AP: All the things that are happening are an indication of how great the game is and how the game has really gone on through the years and of course the very tournament that you talked about a few moments ago my tournament at Bay Hill. We started the tournament 30 years ago with a 100 thousand dollar purse and this year our purse was $5.8 million. That tells you something about the state of the game and the fact that it has progressed so well over the past 30 years and I see it continue to progress. Iím not sure that the percentages or the purses will increase as much as they have in the past 30, but I think that it will continue to grow.
MA: Why do you think that is? What is it about this game of golf that is continuing to attract not only the large dollars and purses but growing excitement from people. Is it the Tiger Woods factor or is broader than that?
AP: Well, I certainly think that Tiger has brought a certain elevation to the game with his prowess and how well heís played. I think the average player and the guy walking down the street can feel what is happening to the game and of course he is looking to get out on the golf course and play the game that is a challenge to every person who plays it.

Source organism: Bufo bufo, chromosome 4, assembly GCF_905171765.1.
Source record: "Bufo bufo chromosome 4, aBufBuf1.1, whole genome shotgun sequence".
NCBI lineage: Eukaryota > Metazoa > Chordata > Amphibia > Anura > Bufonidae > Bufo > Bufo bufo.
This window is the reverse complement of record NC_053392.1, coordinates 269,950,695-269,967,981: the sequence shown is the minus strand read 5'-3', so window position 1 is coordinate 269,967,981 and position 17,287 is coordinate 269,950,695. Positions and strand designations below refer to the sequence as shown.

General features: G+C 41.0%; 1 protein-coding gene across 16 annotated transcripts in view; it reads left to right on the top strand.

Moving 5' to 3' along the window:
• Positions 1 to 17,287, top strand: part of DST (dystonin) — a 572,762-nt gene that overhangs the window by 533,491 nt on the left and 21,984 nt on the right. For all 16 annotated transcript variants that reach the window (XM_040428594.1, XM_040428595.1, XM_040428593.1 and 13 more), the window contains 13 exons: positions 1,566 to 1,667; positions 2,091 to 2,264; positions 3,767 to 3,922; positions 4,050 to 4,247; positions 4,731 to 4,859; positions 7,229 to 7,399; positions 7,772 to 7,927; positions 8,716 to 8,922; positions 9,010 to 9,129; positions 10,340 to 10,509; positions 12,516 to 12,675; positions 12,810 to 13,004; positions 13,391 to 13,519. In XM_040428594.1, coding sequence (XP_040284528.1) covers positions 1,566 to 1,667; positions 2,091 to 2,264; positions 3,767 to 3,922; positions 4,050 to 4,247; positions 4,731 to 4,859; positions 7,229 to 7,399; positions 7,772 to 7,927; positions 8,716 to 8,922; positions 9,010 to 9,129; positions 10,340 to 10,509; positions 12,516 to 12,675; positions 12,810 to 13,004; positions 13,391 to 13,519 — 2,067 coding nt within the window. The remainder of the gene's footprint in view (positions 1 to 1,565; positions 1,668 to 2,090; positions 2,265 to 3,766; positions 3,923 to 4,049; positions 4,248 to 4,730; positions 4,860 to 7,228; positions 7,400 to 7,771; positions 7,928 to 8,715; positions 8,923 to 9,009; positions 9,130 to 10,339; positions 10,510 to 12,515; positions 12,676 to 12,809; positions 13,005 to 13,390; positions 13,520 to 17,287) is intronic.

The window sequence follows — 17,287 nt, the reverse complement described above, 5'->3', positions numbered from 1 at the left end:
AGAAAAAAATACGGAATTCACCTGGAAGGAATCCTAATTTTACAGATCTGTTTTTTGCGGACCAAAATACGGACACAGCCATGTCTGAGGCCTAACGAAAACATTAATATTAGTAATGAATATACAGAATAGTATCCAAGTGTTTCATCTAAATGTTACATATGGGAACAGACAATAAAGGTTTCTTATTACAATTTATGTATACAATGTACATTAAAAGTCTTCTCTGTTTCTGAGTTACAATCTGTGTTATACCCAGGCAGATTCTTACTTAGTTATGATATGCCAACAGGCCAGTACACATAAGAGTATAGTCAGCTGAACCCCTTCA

MA: How important is the physical aspect of your game?
AP: Well, I certainly think that that is very, very important and an attitude that is healthy for the game of golf but certainly a good mental attitude and enrich it with the a physical part that is challenging and of course what we have probably not taken into consideration is the fact that even though it isnít a game where you bump heads and do all that, the physical aspect of the game is vitally important. I think if we watch the tour and we watch the professionals that play the game today, particularly a guy like Tiger Woods, you see how important it is to be physical and of course the reward for physical fitness in the game is just outstanding. Itís a vital thing.
MA: There is much talk about new equipment and the advancement of technology. Do you think that to some extent is overplayed and that part of it is that fact that golfers at the top tier of the top tours are physically better able to attack the game than they were in years past?